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Growing up on a farm in Canada, Carolyn Dawn Johnson knows the meaning of fresh. "Our milk was straight from the cow," she says. "We even made our own cottage cheese!"
Though she spends far more time on the road than the farm these days, Carolyn Dawn still values fresh food.
"We don't have a stove on the bus," she explains, "so we never cook. I bring things like fruit and protein shakes. Or we just eat at the venue before the show. But good, fresh stuff is hard to come by. I've gotten to where if it's not really good or I'm not really craving it, then I'll skip it."
When Carolyn Dawn does get home to Nashville, she skips right to her favorite restaurant, The Belle Meade Brasserie, a casually elegant spot featuring French-American fare.
"My friend is the manager here," says the "Complicated" singer. "And I started coming in to hang out with her. Then I tried the food -- it was so good. I was hooked!"
Carolyn Dawn says she loves the simplicity of the Brasserie's food. "It's not like those restaurants where you look at the menu and have no idea what half the ingredients are!" she laughs. "Here, you actually understand everything, but it's still interesting and delicious."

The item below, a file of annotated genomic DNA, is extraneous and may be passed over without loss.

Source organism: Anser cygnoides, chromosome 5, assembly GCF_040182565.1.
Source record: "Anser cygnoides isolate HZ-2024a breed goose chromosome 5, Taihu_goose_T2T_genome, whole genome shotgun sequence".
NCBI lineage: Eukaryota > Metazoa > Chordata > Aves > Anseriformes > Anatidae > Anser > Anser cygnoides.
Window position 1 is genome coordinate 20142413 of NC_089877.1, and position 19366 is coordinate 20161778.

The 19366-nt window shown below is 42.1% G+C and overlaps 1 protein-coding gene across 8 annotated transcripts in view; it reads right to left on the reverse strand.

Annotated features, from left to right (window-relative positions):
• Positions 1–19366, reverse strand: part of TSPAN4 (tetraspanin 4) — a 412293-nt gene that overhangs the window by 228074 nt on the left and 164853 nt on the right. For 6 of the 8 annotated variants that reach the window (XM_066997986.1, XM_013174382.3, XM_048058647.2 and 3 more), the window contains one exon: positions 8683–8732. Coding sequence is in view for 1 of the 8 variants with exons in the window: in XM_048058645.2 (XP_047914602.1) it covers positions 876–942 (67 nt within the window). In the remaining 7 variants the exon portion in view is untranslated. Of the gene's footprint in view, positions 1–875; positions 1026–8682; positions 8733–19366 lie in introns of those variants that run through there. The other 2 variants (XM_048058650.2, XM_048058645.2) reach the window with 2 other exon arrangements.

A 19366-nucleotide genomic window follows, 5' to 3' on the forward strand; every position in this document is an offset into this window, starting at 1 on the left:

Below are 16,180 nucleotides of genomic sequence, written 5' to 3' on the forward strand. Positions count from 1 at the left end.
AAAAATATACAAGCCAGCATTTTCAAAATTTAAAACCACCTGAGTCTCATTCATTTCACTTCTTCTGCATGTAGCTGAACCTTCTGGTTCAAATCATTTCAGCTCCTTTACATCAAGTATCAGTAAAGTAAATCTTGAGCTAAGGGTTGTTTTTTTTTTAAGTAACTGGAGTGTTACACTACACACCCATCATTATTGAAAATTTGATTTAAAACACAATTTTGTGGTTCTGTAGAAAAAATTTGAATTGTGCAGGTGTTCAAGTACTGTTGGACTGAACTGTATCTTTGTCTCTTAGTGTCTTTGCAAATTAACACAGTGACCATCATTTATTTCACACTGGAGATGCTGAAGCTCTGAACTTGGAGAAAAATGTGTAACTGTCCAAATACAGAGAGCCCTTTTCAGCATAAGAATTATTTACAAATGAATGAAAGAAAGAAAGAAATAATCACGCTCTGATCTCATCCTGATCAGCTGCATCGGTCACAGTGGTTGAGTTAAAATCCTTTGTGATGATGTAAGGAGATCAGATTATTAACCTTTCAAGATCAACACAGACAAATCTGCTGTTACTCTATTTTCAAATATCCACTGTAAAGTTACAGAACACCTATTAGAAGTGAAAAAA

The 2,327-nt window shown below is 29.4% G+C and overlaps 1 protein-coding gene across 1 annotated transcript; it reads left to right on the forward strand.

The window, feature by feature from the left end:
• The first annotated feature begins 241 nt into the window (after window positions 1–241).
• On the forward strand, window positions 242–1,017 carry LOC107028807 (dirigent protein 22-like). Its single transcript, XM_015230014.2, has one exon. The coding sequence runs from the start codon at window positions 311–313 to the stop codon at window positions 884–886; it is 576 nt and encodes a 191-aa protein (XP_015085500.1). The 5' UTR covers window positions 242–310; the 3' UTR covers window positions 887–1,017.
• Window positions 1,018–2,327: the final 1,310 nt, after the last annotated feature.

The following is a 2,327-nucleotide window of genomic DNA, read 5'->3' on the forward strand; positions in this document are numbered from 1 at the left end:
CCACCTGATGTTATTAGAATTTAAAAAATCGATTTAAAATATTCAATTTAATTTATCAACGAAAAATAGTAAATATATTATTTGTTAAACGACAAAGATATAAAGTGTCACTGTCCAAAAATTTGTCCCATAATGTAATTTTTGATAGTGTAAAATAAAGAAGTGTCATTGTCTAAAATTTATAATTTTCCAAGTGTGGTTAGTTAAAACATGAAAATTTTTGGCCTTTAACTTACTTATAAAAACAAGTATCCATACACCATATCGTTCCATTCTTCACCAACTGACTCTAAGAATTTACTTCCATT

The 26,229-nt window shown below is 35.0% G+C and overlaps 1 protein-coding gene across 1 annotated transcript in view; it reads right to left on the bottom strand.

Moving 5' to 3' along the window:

The man behind the menu is the Brasserie's chef, Matthew Dudney -- who happens to be entertainer Barbara Mandrell's son.
Matthew leads Carolyn Dawn to the kitchen and shows her how to prepare Oven-Fried Grouper Pommery, a restaurant favorite for nearly a dozen years.
"To be honest, I'm not a big fish eater," confesses Carolyn Dawn. "But when I tried this, I fell in love with it!"
It's not just the butter-dipped, oven-fried fish that brings her back to the Brasserie time and again. "It's the piano," she says, grinning. "On the weekends, they have someone come in to play -- which is wonderful.
"But on weekdays, sometimes my friends and I go and when it gets later and people are dwindling, we'll take turns playing and singing. I'll sing 'Complicated,' or some things off my record. Then we'll sing cover songs. It's our own
Carolyn Dawn clearly treasures life's simple -- or should we say "uncomplicated" -- pleasures!
-- M.B. Roberts
Get the recipe in the April 2nd, 2002 issue